Prow stood the puntsman

And now she had this bouquet hidden under her shawl, and up there on the river came a boat, the first since she had tied the magic posy. She had again stepped to the railing of the porch. The boat was so near, she could see that there were six passengers on board. Strangers they looked to be. At the prow stood the puntsman with his pole. At the rudder sat a lady, and close by her a young man who watched while she steered according to the directions of the puntsman. The others sat in the middle of the boat.

The sick woman bent far over the railing. Every line in her face was taut, and her hand was under her shawl. The blood beat at her temples. Her breathing almost stopped; with quivering nostrils, flaming cheeks, and wide-open staring eyes, she awaited the arrival of the boat.

Already the voices of the travelers could be heard—now clearly and now as a muffled murmur.

“Happiness,” one of them was saying, “is an absolutely pagan idea. You cannot find the word in a single place in the New Testament.”

“Salvation?” questioned another.

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Two Worlds part 1

Jens Peter Jacobsen (1847-1885)

Jacobsen, who began writing under the influence of Hans Christian Andersen, soon developed into a novelist and short story writer of great originality. Though he was as deeply interested in natural science as in literature, during the course of his short life he was influential chiefly as a writer.

Two Worlds is. typical of his poetic turn of mind, and reveals his technical skill as a story-teller. It is translated by H. Knudsen, first appeared in the Pagan magazine, and is here reprinted by permission of the editor.

Two Worlds

The Salzach is not a merry river. On its eastern bank lies a little village, very gloomy, very poor, and strangely quiet.

Like a miserable flock of misshapen beggars who have been stopped by the river, without fare for the ferryman, stand the houses down there on the uttermost edge of the bank, their decayed shoulders leaning against each other, and grope hopelessly with their weather beaten, crutch like supports in the grayish river, while their Hull windows stare from the background of their porches under the overhanging thatch-roof brows—stare with a scowling expression of hateful chagrin at the happier houses on the opposite bank which are built singly, or two by two, in cozy company, and are scattered, here and there, over the green plains, far toward the golden misty distance.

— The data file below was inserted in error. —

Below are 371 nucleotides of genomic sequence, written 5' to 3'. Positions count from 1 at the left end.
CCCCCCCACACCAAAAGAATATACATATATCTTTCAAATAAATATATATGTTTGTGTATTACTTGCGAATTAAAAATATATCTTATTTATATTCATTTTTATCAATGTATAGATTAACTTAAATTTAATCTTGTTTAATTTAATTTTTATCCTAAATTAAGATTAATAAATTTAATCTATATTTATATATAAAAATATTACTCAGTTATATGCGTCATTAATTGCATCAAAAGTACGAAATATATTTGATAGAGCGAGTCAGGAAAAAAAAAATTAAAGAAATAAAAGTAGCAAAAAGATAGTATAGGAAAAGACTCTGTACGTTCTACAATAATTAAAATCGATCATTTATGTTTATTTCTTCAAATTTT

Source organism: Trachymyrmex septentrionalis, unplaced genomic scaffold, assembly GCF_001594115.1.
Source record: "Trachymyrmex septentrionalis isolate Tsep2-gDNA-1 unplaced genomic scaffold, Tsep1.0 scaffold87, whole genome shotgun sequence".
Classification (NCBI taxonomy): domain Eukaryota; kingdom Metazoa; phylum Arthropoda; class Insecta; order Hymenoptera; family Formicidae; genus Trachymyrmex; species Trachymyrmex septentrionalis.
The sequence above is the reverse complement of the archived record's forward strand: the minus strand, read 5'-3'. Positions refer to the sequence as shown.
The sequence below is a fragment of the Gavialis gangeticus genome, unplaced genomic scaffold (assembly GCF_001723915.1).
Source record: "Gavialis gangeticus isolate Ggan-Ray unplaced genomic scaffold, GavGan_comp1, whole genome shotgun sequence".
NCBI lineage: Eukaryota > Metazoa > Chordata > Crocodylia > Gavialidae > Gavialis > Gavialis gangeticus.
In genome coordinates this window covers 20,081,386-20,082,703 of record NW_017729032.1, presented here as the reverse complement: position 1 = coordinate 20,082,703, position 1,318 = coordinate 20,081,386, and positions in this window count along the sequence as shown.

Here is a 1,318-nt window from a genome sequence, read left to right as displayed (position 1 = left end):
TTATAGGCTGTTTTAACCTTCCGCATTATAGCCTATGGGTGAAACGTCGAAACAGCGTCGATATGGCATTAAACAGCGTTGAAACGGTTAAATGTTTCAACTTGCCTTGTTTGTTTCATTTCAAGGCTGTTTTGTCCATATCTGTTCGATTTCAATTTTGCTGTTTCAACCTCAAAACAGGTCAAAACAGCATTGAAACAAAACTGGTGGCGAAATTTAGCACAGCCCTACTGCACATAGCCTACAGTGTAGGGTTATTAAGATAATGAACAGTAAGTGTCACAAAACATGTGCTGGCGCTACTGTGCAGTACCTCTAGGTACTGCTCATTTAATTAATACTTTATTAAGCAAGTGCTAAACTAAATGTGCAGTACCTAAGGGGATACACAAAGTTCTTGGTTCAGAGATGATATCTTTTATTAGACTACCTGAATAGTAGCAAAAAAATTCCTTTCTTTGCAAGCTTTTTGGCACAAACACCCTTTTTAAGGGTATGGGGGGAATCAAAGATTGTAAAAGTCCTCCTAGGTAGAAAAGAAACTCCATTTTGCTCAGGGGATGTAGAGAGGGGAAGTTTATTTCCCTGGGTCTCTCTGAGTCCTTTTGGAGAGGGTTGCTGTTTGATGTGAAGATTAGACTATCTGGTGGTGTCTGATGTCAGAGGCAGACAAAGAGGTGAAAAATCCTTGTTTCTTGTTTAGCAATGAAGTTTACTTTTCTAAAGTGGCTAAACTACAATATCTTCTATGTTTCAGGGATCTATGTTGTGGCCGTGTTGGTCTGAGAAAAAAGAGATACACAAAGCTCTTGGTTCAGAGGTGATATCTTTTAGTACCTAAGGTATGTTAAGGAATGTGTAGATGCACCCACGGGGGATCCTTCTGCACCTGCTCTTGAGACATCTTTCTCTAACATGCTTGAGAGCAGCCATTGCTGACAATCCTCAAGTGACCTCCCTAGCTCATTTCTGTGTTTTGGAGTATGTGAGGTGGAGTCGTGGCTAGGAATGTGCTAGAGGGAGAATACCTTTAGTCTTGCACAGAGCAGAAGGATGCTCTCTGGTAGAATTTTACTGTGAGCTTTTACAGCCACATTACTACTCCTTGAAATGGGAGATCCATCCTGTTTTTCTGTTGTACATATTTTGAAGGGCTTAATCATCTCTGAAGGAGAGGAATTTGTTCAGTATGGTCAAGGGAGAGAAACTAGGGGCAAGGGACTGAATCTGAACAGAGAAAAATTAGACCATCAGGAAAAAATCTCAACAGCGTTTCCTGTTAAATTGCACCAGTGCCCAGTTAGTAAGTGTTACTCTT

But about the poor houses there is no light; only depressing darkness and stillness, weighed down by the sound of the river which slowly, ceaselessly, rolls past, mumbling to itself on its way, so tired of life, so strangely absent minded.

The sun was setting, the locusts began to fill the air with their crystal- clear humming, which was carried over from the opposite shore by sudden weak gusts of wind that kept rising and dying away in the thin reeds on the shore.

A little way up the river a boat was approaching.

A weak, emaciated woman was standing in one of the houses close by the shore, bent over the railing of the porch, and looking toward the boat. She was shading her eyes with her almost transparent hand, for, up there where the boat was, the rays of the sun lay golden and sharply glittering on the water, as if it were sailing on a mirror of gold.

Through the clear dusk shone the woman`s wax-pale face, as if it had light in itself. Distinct and sharp, it could be seen, just as one sees the white foam which even in the darkest nights whitens the waves of the ocean. Full of fear, her hopeless eyes were searching; a strangely weak-minded smile lay about her tired mouth, but the vertical wrinkles in her protruding forehead nevertheless spread a shadow of the decision of despair over her entire face.